With the return of fall, it means we will be saying goodbye to backyard barbecues and patio meals. Thankfully, we have plenty of vegetable dishes and stews to look forward to cooking. Common September fruit and vegetable harvests for Alberta include, but are not limited to: apples, zucchini, tomatoes, onions, corn, squash, turnips, carrots, and potatoes.
This summer I co-hosted a BBQ, and when I attempted to add sugar to the boiling water there were strange looks all around. No one had ever heard of adding sugar when boiling corn on the cob. I’m glad I didn’t mention the old traditional recipe which calls for adding milk, cream, and butter to the boiling water.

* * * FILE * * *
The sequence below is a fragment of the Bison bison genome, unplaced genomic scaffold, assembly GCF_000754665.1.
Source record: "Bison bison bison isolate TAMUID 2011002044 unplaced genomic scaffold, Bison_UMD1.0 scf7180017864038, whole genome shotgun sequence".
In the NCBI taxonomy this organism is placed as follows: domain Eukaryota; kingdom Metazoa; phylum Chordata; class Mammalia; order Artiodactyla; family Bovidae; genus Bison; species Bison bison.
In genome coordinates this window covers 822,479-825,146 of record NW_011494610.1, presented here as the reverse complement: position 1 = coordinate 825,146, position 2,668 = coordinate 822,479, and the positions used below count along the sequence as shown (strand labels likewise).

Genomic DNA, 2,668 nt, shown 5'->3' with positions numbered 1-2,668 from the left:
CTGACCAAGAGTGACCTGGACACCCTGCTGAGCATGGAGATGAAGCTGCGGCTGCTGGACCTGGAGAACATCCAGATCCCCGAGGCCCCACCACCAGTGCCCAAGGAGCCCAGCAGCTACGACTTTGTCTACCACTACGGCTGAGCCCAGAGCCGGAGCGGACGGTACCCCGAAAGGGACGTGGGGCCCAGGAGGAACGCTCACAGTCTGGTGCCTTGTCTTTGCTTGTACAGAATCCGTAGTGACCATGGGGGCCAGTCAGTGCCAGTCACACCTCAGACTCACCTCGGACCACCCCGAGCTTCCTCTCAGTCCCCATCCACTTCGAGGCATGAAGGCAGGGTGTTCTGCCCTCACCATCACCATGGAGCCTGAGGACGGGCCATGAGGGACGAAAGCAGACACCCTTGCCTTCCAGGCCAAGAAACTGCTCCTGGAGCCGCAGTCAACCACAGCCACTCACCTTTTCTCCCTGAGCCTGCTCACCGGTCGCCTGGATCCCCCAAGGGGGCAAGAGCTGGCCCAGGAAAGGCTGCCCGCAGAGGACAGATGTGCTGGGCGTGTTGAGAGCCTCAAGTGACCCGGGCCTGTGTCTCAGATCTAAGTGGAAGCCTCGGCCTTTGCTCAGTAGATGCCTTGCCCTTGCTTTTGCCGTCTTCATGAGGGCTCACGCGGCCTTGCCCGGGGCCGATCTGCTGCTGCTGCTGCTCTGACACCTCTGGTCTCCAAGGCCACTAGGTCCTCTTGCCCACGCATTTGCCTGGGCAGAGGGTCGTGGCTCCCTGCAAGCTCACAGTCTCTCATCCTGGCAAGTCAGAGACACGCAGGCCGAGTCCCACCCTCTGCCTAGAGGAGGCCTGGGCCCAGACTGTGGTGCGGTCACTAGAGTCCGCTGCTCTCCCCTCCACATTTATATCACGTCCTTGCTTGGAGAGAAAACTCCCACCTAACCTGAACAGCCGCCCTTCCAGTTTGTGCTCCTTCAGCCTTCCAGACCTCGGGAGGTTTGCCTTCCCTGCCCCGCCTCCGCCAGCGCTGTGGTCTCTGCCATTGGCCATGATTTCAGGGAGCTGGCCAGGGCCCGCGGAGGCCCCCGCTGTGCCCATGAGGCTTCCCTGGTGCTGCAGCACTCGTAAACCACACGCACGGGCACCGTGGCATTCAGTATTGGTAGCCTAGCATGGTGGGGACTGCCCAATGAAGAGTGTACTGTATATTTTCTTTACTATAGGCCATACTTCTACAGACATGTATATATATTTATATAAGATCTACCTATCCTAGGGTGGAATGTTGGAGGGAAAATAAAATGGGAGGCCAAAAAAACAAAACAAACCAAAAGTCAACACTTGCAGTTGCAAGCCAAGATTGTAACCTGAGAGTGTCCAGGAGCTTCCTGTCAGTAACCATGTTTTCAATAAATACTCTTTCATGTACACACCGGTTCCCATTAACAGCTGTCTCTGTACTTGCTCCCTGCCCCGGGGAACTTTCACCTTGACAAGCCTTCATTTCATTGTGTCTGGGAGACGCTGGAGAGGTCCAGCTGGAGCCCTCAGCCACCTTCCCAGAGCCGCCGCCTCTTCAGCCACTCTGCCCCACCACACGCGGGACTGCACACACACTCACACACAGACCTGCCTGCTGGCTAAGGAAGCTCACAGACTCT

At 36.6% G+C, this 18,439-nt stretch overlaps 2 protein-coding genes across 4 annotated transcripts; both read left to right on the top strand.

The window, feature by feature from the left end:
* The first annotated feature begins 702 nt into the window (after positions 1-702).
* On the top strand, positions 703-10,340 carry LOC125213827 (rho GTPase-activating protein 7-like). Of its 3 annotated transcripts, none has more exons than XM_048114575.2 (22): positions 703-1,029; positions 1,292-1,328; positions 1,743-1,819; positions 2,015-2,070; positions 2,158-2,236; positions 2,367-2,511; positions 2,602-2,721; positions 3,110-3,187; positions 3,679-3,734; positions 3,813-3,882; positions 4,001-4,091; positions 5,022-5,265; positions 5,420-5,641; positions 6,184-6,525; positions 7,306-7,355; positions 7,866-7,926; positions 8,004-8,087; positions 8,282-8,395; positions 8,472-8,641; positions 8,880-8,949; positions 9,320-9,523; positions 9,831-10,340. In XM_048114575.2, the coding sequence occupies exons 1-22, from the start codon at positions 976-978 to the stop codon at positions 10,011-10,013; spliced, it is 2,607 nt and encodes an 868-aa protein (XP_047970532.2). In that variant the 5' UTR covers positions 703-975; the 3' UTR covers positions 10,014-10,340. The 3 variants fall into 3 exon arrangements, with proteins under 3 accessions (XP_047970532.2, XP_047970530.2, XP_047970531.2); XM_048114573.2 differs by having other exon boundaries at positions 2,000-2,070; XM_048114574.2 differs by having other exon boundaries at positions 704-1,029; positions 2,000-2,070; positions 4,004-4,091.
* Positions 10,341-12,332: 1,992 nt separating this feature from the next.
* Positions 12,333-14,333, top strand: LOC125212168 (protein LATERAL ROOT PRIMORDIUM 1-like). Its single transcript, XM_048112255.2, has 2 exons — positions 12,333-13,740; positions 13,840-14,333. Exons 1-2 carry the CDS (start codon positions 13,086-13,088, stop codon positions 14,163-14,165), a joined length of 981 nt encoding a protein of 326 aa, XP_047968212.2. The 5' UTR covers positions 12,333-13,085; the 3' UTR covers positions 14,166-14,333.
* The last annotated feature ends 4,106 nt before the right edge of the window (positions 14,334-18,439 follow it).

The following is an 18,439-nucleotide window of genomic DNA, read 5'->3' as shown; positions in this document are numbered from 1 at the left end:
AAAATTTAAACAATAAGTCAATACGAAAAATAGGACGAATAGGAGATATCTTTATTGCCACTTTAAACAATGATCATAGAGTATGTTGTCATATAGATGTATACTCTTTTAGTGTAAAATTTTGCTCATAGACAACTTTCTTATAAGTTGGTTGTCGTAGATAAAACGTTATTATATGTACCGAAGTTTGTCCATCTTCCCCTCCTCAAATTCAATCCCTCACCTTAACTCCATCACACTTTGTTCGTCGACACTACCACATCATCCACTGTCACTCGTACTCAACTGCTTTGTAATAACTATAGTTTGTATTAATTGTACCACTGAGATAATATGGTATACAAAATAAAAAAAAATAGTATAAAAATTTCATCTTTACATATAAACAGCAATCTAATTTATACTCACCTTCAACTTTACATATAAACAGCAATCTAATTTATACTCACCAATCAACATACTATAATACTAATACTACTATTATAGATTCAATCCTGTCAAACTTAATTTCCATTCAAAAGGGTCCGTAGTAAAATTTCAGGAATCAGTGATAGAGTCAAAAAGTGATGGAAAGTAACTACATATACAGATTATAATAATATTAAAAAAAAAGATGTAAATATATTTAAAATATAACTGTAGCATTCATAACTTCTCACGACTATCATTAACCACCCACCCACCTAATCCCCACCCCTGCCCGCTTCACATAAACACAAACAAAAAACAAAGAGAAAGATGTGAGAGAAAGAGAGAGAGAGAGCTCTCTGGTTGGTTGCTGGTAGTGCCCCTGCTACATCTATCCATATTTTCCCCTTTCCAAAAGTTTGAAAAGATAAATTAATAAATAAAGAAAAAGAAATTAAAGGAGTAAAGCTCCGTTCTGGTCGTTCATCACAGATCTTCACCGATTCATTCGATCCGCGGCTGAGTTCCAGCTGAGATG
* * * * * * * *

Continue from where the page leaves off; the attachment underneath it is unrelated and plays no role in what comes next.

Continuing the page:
I’ve learned that there are many ways to cook corn on the cob, and people will often insist that their favourite way to cook this delicious vegetable is the only way that it should be cooked and eaten. For this month’s recipe, I’ll share one of the cooking methods that I love but doesn’t seem to be well known in Edmonton.
Do not add salt to the water. It will make the corn hard.
Leaving the corn in liquid will alter the taste and can also lead to overcooking the corn.
Yovella is a former resident of McCauley who still works and volunteers in the area.